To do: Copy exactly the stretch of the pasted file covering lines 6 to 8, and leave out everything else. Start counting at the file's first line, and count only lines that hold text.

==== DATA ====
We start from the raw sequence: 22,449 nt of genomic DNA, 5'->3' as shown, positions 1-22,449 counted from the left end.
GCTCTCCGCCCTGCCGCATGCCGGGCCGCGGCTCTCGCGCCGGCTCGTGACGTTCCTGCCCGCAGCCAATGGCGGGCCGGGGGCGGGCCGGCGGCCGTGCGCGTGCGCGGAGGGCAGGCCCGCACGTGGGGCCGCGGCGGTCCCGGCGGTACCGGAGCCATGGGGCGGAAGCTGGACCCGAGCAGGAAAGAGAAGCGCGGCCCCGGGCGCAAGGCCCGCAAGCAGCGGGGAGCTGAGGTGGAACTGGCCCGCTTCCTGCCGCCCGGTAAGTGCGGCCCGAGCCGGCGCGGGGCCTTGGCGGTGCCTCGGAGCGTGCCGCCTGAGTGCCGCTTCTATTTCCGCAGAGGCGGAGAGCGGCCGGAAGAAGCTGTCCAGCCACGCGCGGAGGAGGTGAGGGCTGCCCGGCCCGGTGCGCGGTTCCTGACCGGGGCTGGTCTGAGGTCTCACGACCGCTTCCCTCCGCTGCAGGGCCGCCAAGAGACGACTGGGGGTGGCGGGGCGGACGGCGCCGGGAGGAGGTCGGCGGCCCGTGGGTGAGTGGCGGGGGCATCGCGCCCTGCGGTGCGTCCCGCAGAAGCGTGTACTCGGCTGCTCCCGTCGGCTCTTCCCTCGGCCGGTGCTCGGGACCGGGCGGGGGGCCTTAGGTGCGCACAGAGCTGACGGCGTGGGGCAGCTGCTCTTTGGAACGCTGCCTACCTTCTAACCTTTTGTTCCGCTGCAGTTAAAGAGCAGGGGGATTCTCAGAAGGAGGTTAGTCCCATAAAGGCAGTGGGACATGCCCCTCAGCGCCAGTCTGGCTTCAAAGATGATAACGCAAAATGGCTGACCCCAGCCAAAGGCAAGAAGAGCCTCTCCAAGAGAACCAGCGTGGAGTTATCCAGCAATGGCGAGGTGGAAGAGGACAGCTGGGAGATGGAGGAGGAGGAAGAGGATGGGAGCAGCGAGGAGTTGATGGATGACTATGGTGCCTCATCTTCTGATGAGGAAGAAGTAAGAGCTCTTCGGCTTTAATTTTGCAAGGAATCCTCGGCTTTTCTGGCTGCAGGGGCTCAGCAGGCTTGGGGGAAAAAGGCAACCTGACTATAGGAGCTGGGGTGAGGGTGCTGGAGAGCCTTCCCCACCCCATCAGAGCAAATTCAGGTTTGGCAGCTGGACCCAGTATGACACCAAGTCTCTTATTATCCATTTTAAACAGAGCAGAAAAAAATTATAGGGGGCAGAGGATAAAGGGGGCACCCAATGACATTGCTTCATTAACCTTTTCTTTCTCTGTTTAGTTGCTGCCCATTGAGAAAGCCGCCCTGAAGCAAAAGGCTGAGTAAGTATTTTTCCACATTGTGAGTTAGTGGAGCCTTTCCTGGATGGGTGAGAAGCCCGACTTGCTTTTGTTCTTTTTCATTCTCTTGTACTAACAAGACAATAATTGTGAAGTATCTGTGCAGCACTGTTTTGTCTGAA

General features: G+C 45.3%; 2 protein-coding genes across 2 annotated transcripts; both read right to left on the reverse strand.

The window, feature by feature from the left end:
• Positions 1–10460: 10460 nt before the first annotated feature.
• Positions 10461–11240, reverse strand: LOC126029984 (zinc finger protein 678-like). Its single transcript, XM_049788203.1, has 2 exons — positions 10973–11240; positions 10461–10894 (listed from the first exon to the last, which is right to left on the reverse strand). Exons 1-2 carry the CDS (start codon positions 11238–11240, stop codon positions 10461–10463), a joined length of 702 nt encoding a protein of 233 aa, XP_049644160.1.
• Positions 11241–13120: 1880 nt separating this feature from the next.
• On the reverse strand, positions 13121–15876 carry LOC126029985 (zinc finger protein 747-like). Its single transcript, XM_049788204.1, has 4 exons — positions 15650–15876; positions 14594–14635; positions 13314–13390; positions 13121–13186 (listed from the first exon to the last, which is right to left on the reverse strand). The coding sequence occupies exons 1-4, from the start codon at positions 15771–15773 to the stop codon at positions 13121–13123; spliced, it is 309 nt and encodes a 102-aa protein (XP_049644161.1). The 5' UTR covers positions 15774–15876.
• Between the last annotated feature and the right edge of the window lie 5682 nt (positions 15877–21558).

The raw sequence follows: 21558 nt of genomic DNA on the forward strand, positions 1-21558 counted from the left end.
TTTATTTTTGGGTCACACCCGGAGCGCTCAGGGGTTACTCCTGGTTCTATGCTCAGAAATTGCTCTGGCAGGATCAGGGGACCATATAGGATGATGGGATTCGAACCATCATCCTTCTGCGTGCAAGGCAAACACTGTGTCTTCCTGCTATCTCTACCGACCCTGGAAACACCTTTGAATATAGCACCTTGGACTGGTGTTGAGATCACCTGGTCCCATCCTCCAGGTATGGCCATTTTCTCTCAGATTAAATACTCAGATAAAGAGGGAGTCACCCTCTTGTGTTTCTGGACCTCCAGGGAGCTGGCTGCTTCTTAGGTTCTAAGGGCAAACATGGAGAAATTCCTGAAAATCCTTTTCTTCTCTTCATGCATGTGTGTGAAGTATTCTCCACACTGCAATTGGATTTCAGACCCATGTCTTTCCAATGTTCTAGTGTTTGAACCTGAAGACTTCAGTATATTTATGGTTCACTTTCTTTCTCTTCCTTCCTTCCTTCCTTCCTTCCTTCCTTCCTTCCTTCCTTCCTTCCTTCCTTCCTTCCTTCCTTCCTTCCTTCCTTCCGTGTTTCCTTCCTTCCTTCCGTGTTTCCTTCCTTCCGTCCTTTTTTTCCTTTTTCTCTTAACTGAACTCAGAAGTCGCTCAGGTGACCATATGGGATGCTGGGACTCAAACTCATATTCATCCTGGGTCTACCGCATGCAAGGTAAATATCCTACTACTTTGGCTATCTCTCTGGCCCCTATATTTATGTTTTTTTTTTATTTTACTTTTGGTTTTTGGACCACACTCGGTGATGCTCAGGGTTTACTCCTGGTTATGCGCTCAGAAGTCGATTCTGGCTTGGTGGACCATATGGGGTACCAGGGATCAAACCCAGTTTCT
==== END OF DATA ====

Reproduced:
• Positions 10461–11240, reverse strand: LOC126029984 (zinc finger protein 678-like). Its single transcript, XM_049788203.1, has 2 exons — positions 10973–11240; positions 10461–10894 (listed from the first exon to the last, which is right to left on the reverse strand). Exons 1-2 carry the CDS (start codon positions 11238–11240, stop codon positions 10461–10463), a joined length of 702 nt encoding a protein of 233 aa, XP_049644160.1.
• Positions 11241–13120: 1880 nt separating this feature from the next.
• On the reverse strand, positions 13121–15876 carry LOC126029985 (zinc finger protein 747-like). Its single transcript, XM_049788204.1, has 4 exons — positions 15650–15876; positions 14594–14635; positions 13314–13390; positions 13121–13186 (listed from the first exon to the last, which is right to left on the reverse strand). The coding sequence occupies exons 1-4, from the start codon at positions 15771–15773 to the stop codon at positions 13121–13123; spliced, it is 309 nt and encodes a 102-aa protein (XP_049644161.1). The 5' UTR covers positions 15774–15876.